European Union leaders condemned Saturday Iran's president for denying the Holocaust, and warned Tehran the chance of a diplomatic solution on its disputed nuclear program would not last forever.
"These comments are wholly unacceptable and have no place in civilized political debate," the 25 EU heads of state and government said, referring to President Mahmoud Ahmadinejad's statement that the Nazi mass extermination of Jews was a myth:
They also voiced grave concern at Iran's failure to remove suspicions about its nuclear intentions, saying in a statement, "The window of opportunity will not remain open indefinitely."
Ahmadinejad, a former Revolutionary Guardsman who was elected president in June, in October called Israel a "tumor" which must be "wiped off the map", provoking a diplomatic storm and stoking fears about Iran's nuclear ambitions.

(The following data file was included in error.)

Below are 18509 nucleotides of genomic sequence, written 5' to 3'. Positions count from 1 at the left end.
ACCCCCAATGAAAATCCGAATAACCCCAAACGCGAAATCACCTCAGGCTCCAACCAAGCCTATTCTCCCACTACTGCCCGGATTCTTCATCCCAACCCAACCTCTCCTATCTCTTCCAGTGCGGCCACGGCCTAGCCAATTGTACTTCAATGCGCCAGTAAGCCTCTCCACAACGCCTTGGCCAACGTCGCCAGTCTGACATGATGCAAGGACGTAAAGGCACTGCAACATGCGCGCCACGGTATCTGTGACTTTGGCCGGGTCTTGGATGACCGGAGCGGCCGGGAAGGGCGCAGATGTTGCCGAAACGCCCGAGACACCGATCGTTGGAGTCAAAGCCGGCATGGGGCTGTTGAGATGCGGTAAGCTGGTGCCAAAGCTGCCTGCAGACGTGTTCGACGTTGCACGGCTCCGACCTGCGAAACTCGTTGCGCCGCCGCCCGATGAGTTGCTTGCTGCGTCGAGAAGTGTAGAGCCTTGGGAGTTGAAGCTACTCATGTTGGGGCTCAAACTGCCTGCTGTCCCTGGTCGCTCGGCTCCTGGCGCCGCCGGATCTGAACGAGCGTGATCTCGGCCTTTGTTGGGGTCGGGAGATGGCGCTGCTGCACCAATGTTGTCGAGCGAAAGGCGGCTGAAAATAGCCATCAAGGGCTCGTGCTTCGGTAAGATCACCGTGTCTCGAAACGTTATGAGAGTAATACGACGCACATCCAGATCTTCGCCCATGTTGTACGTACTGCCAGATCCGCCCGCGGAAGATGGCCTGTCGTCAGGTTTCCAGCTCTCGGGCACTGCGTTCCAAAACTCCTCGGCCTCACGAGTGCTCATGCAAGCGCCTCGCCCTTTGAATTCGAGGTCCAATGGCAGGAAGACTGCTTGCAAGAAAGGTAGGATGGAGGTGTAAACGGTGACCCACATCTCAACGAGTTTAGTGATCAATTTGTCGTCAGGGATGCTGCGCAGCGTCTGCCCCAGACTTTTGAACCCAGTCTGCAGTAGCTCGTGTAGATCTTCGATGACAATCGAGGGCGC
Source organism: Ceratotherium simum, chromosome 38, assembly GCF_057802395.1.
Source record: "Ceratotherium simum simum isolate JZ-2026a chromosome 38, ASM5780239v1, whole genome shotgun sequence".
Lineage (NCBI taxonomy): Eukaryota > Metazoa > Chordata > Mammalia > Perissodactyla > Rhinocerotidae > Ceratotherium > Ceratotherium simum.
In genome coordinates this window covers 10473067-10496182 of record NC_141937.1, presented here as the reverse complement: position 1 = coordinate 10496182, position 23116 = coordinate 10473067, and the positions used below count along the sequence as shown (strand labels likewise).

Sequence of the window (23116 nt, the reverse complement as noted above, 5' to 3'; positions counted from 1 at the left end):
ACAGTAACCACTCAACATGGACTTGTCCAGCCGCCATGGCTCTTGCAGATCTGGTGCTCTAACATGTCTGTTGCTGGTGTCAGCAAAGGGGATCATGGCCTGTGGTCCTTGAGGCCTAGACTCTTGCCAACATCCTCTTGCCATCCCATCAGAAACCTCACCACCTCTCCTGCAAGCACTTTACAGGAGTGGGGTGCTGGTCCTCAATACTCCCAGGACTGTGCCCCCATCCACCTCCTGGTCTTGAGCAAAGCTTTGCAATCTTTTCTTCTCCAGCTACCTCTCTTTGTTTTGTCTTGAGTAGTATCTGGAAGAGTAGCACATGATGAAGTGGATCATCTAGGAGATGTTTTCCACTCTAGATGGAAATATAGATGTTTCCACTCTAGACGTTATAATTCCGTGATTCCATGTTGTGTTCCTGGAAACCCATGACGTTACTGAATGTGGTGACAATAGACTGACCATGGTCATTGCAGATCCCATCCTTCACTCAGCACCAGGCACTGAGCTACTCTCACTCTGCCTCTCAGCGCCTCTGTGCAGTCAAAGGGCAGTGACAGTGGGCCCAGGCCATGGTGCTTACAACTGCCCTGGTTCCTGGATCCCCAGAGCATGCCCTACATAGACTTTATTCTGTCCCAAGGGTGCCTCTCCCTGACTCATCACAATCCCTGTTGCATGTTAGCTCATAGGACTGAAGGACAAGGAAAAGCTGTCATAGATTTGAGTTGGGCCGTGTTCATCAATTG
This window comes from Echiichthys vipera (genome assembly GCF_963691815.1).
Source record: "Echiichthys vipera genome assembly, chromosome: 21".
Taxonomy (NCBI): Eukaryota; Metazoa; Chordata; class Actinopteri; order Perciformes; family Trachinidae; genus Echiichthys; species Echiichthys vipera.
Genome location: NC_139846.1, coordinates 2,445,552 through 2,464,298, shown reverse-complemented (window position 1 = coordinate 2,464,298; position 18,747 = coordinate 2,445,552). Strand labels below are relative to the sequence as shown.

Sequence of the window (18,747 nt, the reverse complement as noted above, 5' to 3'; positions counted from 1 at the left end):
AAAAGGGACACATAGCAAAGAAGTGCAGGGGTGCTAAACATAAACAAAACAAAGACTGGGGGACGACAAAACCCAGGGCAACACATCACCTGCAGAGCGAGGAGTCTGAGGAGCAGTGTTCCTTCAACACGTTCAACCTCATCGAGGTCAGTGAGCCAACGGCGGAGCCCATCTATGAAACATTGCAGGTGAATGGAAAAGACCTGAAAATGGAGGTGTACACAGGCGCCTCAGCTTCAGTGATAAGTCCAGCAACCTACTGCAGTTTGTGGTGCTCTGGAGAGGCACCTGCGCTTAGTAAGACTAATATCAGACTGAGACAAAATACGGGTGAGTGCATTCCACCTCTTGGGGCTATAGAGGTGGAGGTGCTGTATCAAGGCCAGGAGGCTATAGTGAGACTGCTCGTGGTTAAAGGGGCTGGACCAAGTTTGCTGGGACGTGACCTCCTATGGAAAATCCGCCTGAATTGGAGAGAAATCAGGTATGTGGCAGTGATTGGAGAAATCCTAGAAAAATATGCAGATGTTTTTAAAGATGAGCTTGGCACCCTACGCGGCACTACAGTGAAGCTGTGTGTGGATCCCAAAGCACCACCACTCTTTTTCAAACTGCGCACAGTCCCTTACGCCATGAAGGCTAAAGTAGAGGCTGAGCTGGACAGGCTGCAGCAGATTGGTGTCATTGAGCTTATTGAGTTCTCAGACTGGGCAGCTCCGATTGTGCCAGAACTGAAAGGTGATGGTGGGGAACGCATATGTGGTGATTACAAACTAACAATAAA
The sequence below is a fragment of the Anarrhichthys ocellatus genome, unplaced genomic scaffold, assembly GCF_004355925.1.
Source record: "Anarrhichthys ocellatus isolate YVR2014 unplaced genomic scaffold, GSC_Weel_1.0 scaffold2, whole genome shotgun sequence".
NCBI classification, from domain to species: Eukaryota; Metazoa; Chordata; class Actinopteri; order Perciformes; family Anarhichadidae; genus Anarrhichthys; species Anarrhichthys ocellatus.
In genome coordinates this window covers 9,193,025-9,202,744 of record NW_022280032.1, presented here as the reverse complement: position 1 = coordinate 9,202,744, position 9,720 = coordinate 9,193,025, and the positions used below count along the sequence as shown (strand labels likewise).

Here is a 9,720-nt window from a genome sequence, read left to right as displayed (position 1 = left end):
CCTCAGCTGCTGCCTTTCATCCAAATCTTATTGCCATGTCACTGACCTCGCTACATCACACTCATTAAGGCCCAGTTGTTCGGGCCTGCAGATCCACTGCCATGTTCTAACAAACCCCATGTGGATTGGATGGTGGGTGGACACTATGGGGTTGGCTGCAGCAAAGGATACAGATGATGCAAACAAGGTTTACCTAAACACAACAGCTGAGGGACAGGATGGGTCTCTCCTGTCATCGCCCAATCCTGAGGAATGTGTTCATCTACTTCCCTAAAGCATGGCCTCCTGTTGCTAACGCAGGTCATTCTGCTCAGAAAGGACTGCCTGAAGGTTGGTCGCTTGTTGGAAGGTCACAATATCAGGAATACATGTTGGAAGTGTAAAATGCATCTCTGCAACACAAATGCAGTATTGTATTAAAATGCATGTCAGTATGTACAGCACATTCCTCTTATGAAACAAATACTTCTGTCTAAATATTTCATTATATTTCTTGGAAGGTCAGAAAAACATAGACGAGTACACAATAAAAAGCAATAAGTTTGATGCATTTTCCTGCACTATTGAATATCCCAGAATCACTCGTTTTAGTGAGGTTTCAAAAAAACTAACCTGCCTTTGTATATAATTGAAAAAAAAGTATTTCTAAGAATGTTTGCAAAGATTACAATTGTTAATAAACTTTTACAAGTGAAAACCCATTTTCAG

Last week he first aired his doubts about the veracity of the Holocaust, in which six million Jews were killed by Nazi Germany. His comments drew rebuke the world over.
The tough language on Iran was part of a wider statement on the Middle East issued early Saturday after a marathon summit which ended in an agreement on the EU's long-term budget.
The leaders said Iran's resumption of the conversion of uranium ore, a precursor to making enriched fuel that can be used for power stations or weapons, only added to profound EU concerns about Iran's intentions.
The EU would keep its diplomatic options under review and calibrate its approach "given provocative political moves by Iran since May," they said.